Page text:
[6]             CAS 2014/A/3876, Stewart v. FIM, April 27, 2015. See, for a detailed analysis, see our comment on the Stewart CAS Award in Rigozzi A, Viret M, Wisnosky E, Switzerland Anti-Doping Reports, International Sports Law Review (Sweet & Maxwell), Issue 3/15, p.61 et seq, also available online at: wadc-commentary/stewart

[7]             The Prohibited List is an “open list”, which means that simply consulting the list does not always provide a conclusive answer as to whether a particular substance or method is prohibited. Prohibited Methods (“M” classes) need by their very nature to be described in somewhat general scientific terms that always leave a certain room for interpretation (see e.g. CAS 2012/A/2997, NADA v. Y). For substances (“S” classes), the precision of the description of the prohibition under the Prohibited List varies depending on the substance at stake.

[8]             Not to be confused with a Threshold concentration in the Sample. Only Salbutamol and Formoterol currently have a form of Threshold with a Decision Limit (in TD2014DL), beyond which the finding is presumed not to result from a therapeutic use and the Athlete needs to produce an administration study to invalidate the Adverse Analytical Finding.

[9]             New terminology under the 2015 Prohibited List. Up to the 2014 List, “glucocorticosteroid”.

[10]           In particular by finding Metabolites that differ depending on the route of administration. A solution codified e.g. in the revised TD2014MRPL, Table 1, for the glucocorticoid budesonide.

[11]           The standard Doping Control Form and ISTI 7.4.5 (q) invite Athletes to disclose all recent medication, supplements and blood transfusions (for blood sampling). On the legal implications of this disclosure, see Viret M, Evidence in Anti-Doping at the Intersection of Science & Law, p. 573 et seq.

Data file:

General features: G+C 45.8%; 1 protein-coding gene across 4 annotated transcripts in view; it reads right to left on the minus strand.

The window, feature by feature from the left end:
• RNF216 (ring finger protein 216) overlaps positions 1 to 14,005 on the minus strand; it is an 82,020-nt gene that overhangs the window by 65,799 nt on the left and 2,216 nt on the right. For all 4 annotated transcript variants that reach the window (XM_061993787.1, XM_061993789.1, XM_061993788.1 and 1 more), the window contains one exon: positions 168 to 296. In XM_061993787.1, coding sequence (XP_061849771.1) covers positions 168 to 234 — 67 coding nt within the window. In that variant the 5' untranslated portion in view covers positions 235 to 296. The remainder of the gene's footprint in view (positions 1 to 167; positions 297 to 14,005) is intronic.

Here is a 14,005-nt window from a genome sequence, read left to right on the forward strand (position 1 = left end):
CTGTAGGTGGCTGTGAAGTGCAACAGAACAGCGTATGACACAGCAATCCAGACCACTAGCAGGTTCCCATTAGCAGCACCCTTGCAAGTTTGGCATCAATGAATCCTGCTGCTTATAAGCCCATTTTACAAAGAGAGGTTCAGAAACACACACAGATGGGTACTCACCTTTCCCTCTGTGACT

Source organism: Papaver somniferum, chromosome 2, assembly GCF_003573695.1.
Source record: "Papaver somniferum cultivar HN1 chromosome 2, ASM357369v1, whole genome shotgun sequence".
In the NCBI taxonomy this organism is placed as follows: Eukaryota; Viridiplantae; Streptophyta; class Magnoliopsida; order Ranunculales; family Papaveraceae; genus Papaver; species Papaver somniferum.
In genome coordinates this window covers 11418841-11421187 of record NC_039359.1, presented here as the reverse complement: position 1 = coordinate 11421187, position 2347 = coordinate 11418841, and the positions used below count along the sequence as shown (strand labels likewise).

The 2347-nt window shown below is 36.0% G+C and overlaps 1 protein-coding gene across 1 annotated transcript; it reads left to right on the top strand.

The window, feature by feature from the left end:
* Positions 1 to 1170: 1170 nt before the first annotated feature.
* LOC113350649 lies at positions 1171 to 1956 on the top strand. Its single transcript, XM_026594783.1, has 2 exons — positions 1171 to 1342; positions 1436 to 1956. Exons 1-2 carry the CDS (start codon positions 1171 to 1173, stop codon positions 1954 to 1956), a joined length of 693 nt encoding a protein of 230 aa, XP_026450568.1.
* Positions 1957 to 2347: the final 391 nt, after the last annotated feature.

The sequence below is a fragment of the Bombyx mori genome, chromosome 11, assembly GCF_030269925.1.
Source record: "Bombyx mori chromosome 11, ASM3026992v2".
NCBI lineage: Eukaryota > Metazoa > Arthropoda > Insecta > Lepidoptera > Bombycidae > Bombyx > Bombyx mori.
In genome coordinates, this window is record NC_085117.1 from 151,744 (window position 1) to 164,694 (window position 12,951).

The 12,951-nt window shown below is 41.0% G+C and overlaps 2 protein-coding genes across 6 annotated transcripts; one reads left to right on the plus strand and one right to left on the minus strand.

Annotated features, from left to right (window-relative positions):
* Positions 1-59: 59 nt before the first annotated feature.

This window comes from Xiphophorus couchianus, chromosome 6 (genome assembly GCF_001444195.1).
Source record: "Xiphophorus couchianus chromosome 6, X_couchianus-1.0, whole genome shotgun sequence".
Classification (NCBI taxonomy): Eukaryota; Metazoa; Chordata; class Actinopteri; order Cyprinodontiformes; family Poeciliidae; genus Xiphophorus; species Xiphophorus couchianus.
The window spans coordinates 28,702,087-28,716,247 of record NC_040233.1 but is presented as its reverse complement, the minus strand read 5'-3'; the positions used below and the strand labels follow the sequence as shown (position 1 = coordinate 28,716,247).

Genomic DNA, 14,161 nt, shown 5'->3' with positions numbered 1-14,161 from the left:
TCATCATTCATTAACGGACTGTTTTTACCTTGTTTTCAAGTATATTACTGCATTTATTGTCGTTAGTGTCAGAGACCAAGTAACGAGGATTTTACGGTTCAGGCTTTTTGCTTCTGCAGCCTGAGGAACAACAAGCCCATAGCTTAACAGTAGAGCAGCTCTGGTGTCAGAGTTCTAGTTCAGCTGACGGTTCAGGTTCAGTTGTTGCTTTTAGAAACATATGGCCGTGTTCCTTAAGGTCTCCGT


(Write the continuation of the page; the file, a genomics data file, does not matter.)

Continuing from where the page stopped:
[12]           On the imprecise use of the term TUE, see Viret M, Evidence in Anti-Doping at the Intersection of Science & Law, p. 379 et seq. ADOs would rely in practice on Athlete declarations on the Doping Control Form. The 2015 WADA Results Management Guidelines encourage ADOs to contact the Athlete to enquire about the route of administration if there is no TUE on the record (Section

[13]           See also our comment on the Stewart CAS award in Switzerland Anti-Doping Reports, International Sports Law Review (Sweet & Maxwell), Issue 3/15, p.61 et seq.

[14]           A new provision (WADC allows for these types of violations to be subject to a flexible zero-to-two year period of Ineligibility, regardless of the type of substance involved.

[15]           “Intentional” violations draw a four-year period of Ineligibility, whereas non-“intentional” violations start with a two-year basic sanction. Only non-intentional violations are subject to further reduction for Fault-related reasons. See, more generally, on intentional doping, the contribution by Howard Jacobs in this Blog Symposium.

[16]           Article 10.2.3 ab initio: “As used in Articles 10.2 and 10.3, the term ‘intentional’ is meant to identify those Athletes who cheat. The term, therefore, requires that the Athlete or other Person engaged in conduct which he or she knew constituted an anti-doping rule violation or knew that there was a significant risk that the conduct might constitute or result in an anti-doping rule violation and manifestly disregarded that risk.”